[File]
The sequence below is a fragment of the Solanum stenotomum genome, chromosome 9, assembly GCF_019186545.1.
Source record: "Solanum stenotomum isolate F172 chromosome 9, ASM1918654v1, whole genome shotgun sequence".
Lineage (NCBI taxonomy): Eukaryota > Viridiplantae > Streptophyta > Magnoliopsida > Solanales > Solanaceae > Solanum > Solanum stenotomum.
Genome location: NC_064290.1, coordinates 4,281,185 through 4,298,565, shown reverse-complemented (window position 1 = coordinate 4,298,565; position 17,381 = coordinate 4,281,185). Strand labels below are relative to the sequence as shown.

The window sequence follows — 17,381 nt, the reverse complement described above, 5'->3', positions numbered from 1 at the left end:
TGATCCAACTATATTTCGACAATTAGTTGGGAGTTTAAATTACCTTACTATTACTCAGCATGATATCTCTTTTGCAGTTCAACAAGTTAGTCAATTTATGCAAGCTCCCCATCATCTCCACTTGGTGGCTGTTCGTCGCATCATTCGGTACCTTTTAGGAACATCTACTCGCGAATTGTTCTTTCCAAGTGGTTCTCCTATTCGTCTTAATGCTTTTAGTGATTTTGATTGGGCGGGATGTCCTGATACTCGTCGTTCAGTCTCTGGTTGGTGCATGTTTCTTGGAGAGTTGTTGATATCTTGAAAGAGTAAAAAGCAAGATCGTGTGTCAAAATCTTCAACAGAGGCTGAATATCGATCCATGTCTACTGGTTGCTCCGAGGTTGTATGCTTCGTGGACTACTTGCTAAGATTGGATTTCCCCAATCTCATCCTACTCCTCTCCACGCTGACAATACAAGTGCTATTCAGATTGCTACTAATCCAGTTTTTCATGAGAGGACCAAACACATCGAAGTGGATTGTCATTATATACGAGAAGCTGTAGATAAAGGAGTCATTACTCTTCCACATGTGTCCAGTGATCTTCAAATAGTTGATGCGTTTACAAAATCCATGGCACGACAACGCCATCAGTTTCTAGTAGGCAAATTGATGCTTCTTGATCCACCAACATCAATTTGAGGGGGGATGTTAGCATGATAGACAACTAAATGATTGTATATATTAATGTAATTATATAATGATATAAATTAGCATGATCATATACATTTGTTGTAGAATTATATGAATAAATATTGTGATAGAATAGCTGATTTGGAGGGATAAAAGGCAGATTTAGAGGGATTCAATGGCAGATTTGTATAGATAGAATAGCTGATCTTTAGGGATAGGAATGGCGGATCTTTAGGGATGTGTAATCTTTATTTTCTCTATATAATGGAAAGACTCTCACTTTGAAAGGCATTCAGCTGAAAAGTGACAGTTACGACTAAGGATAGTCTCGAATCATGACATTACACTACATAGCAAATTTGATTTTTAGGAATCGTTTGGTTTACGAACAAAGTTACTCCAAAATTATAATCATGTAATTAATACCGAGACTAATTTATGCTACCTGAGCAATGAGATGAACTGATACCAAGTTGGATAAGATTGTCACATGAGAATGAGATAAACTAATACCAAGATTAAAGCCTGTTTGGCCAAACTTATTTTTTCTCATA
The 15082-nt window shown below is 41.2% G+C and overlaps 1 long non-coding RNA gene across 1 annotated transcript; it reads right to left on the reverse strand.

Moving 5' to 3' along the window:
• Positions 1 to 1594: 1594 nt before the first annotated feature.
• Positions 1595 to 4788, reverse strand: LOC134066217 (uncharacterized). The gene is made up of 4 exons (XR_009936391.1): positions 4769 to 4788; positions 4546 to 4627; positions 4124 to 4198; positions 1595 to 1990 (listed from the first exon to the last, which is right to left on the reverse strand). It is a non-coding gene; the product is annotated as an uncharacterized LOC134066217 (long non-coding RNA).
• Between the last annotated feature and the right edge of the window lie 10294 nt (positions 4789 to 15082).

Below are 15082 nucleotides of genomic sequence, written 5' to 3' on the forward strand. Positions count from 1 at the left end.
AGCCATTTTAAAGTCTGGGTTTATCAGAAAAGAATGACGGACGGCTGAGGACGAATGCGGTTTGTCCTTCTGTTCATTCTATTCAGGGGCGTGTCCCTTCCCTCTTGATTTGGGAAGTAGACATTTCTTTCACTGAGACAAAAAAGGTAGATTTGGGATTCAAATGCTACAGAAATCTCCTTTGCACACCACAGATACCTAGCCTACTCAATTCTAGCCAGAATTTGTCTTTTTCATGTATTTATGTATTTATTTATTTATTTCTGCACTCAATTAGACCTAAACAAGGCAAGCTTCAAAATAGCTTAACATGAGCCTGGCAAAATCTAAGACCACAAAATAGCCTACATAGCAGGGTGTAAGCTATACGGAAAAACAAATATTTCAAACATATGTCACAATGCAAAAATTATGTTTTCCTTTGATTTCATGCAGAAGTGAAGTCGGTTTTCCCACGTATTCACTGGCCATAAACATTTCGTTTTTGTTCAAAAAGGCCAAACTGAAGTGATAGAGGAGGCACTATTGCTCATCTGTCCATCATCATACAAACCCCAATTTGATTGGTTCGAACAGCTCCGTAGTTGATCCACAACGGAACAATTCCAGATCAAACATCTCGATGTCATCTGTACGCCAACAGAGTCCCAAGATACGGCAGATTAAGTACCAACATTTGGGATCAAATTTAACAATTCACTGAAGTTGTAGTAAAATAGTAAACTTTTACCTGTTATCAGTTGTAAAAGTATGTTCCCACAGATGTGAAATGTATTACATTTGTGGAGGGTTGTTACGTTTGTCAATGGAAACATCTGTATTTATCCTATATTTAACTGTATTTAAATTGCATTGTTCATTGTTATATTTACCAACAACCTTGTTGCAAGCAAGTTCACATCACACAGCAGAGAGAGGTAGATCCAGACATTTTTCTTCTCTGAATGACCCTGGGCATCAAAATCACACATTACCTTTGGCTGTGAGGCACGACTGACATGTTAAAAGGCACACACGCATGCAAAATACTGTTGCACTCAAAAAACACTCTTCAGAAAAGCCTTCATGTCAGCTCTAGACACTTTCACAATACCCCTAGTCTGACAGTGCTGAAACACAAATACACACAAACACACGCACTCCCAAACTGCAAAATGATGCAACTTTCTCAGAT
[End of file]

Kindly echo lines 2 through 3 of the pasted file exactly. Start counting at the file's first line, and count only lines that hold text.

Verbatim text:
Source record: "Solanum stenotomum isolate F172 chromosome 9, ASM1918654v1, whole genome shotgun sequence".
Lineage (NCBI taxonomy): Eukaryota > Viridiplantae > Streptophyta > Magnoliopsida > Solanales > Solanaceae > Solanum > Solanum stenotomum.